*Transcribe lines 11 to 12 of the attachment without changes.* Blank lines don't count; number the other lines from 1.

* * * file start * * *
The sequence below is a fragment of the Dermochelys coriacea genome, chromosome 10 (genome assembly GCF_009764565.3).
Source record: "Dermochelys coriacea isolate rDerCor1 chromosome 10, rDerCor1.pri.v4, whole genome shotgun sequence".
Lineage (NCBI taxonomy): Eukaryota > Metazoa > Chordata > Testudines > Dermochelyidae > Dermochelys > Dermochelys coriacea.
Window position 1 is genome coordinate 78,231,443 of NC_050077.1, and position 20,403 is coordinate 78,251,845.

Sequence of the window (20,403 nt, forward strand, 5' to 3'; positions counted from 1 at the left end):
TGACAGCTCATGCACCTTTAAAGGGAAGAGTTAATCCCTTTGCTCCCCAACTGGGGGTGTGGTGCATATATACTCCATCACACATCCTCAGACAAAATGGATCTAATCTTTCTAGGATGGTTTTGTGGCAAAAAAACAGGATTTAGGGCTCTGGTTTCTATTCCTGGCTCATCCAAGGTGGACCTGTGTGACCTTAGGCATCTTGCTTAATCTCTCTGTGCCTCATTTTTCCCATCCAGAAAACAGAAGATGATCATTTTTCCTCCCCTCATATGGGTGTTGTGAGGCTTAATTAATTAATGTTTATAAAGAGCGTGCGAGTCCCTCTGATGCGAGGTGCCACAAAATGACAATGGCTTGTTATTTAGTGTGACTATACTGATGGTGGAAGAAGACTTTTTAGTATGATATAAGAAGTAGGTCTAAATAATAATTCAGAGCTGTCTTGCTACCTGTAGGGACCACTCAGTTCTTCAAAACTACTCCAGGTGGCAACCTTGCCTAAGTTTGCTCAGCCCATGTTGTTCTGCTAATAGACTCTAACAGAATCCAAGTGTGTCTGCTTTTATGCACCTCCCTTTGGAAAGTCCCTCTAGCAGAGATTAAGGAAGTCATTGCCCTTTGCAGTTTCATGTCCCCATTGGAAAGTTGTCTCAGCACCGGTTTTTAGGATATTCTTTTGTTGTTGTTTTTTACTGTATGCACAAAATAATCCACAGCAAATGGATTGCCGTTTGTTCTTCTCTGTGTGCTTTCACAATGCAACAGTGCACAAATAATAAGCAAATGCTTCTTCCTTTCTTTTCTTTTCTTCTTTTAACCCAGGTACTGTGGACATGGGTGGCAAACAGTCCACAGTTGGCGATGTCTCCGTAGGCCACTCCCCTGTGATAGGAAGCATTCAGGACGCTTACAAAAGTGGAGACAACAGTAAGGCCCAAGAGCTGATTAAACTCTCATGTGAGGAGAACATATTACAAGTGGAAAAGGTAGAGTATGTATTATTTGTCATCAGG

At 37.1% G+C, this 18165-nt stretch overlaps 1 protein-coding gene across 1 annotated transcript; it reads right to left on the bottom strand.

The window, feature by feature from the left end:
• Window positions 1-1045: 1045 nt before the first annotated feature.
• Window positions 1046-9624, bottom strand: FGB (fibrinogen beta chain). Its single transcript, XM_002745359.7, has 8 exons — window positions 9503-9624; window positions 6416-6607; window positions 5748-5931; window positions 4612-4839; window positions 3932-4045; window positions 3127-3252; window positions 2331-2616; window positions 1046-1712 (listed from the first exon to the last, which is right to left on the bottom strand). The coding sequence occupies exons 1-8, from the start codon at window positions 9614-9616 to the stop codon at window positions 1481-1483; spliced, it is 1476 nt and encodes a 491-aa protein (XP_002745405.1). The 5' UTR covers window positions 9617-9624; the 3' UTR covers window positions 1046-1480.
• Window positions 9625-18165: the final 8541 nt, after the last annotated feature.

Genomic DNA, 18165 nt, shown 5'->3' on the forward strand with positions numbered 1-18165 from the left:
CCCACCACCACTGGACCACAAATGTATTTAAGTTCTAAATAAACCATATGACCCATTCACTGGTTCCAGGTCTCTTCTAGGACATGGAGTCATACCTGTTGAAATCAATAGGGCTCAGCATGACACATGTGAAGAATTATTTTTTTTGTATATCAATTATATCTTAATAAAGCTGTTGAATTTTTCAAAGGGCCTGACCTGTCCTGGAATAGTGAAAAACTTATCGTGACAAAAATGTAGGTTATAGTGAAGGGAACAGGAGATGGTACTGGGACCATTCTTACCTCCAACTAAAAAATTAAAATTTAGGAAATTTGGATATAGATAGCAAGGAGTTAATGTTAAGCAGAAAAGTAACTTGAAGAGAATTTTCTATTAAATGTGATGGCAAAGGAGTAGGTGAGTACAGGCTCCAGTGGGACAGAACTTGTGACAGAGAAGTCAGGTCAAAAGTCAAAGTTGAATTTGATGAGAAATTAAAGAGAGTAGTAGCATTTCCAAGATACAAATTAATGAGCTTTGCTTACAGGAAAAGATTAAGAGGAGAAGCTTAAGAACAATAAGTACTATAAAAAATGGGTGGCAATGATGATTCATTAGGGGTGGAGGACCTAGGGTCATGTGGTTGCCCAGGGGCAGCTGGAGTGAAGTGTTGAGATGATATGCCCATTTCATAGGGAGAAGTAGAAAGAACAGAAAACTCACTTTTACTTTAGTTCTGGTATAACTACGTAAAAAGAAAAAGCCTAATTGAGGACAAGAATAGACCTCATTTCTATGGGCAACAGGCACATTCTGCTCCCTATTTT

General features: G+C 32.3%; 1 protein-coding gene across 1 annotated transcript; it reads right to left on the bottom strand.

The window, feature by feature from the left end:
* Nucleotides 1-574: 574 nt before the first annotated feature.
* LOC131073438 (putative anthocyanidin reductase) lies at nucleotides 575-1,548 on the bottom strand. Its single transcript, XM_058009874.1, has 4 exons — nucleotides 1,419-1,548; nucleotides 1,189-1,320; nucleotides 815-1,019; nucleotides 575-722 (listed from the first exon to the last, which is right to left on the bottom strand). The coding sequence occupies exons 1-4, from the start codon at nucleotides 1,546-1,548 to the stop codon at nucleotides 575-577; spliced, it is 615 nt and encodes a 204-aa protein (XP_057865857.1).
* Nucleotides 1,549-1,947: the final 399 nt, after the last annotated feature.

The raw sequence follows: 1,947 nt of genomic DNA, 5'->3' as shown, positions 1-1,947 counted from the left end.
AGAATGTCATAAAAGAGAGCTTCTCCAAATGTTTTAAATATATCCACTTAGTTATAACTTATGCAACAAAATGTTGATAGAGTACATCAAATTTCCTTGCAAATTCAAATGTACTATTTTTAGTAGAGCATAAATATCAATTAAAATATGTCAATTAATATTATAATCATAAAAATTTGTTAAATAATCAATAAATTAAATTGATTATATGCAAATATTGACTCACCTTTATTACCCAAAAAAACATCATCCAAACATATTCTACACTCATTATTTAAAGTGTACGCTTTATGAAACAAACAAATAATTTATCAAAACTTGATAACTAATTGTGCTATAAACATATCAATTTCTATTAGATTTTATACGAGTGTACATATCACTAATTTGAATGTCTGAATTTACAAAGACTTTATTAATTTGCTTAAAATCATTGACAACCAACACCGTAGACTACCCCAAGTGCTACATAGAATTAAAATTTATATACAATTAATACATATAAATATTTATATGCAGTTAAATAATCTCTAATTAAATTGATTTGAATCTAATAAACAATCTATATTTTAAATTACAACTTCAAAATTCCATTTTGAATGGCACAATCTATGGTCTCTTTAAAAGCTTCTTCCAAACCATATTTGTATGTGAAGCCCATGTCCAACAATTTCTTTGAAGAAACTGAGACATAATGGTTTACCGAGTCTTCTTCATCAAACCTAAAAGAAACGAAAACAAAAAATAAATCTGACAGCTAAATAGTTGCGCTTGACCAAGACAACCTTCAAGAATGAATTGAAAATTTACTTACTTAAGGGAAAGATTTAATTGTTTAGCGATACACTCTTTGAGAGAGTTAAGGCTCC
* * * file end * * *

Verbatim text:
• Window positions 9625-18165: the final 8541 nt, after the last annotated feature.

Genomic DNA, 18165 nt, shown 5'->3' on the forward strand with positions numbered 1-18165 from the left: